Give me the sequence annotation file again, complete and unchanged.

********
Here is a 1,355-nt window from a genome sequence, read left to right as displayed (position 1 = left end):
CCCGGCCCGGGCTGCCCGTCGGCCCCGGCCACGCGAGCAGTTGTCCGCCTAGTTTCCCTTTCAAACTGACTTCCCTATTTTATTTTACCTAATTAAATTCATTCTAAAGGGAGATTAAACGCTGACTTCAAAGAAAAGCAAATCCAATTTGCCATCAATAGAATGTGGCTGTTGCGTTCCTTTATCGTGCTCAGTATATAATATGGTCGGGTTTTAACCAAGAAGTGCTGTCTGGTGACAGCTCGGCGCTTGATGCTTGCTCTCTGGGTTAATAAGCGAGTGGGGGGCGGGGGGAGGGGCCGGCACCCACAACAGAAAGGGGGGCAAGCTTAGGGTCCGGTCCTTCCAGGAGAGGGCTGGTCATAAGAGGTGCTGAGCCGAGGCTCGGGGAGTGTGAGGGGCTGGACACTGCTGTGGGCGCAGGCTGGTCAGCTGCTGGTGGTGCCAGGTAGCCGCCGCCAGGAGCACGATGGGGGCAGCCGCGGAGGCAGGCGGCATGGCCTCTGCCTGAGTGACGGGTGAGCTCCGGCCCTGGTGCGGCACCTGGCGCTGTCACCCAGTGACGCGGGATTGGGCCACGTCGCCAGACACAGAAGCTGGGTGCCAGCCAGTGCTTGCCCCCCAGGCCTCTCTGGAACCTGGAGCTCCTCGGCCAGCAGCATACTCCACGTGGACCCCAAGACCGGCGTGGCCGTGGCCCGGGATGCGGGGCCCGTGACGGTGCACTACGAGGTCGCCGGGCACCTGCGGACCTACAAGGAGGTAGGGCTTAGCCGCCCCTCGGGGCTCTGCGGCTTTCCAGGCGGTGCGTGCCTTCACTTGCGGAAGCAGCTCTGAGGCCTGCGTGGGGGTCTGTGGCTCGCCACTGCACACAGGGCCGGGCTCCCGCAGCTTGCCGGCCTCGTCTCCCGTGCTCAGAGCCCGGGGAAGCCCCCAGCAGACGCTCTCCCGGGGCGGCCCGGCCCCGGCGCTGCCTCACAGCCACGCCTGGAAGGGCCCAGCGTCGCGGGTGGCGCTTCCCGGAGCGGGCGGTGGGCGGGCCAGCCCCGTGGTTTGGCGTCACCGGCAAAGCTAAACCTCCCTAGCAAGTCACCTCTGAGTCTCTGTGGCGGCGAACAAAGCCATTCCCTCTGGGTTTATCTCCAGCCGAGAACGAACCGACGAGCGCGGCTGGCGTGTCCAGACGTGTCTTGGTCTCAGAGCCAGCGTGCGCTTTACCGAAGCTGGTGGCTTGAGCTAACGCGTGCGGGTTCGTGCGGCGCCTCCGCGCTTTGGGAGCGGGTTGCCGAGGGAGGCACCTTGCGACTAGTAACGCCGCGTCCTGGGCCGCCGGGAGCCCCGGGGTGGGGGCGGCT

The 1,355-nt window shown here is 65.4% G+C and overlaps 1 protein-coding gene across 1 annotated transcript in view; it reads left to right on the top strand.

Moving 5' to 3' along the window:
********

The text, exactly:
Here is a 1,355-nt window from a genome sequence, read left to right as displayed (position 1 = left end):
CCCGGCCCGGGCTGCCCGTCGGCCCCGGCCACGCGAGCAGTTGTCCGCCTAGTTTCCCTTTCAAACTGACTTCCCTATTTTATTTTACCTAATTAAATTCATTCTAAAGGGAGATTAAACGCTGACTTCAAAGAAAAGCAAATCCAATTTGCCATCAATAGAATGTGGCTGTTGCGTTCCTTTATCGTGCTCAGTATATAATATGGTCGGGTTTTAACCAAGAAGTGCTGTCTGGTGACAGCTCGGCGCTTGATGCTTGCTCTCTGGGTTAATAAGCGAGTGGGGGGCGGGGGGAGGGGCCGGCACCCACAACAGAAAGGGGGGCAAGCTTAGGGTCCGGTCCTTCCAGGAGAGGGCTGGTCATAAGAGGTGCTGAGCCGAGGCTCGGGGAGTGTGAGGGGCTGGACACTGCTGTGGGCGCAGGCTGGTCAGCTGCTGGTGGTGCCAGGTAGCCGCCGCCAGGAGCACGATGGGGGCAGCCGCGGAGGCAGGCGGCATGGCCTCTGCCTGAGTGACGGGTGAGCTCCGGCCCTGGTGCGGCACCTGGCGCTGTCACCCAGTGACGCGGGATTGGGCCACGTCGCCAGACACAGAAGCTGGGTGCCAGCCAGTGCTTGCCCCCCAGGCCTCTCTGGAACCTGGAGCTCCTCGGCCAGCAGCATACTCCACGTGGACCCCAAGACCGGCGTGGCCGTGGCCCGGGATGCGGGGCCCGTGACGGTGCACTACGAGGTCGCCGGGCACCTGCGGACCTACAAGGAGGTAGGGCTTAGCCGCCCCTCGGGGCTCTGCGGCTTTCCAGGCGGTGCGTGCCTTCACTTGCGGAAGCAGCTCTGAGGCCTGCGTGGGGGTCTGTGGCTCGCCACTGCACACAGGGCCGGGCTCCCGCAGCTTGCCGGCCTCGTCTCCCGTGCTCAGAGCCCGGGGAAGCCCCCAGCAGACGCTCTCCCGGGGCGGCCCGGCCCCGGCGCTGCCTCACAGCCACGCCTGGAAGGGCCCAGCGTCGCGGGTGGCGCTTCCCGGAGCGGGCGGTGGGCGGGCCAGCCCCGTGGTTTGGCGTCACCGGCAAAGCTAAACCTCCCTAGCAAGTCACCTCTGAGTCTCTGTGGCGGCGAACAAAGCCATTCCCTCTGGGTTTATCTCCAGCCGAGAACGAACCGACGAGCGCGGCTGGCGTGTCCAGACGTGTCTTGGTCTCAGAGCCAGCGTGCGCTTTACCGAAGCTGGTGGCTTGAGCTAACGCGTGCGGGTTCGTGCGGCGCCTCCGCGCTTTGGGAGCGGGTTGCCGAGGGAGGCACCTTGCGACTAGTAACGCCGCGTCCTGGGCCGCCGGGAGCCCCGGGGTGGGGGCGGCT

The 1,355-nt window shown here is 65.4% G+C and overlaps 1 protein-coding gene across 1 annotated transcript in view; it reads left to right on the top strand.

Moving 5' to 3' along the window: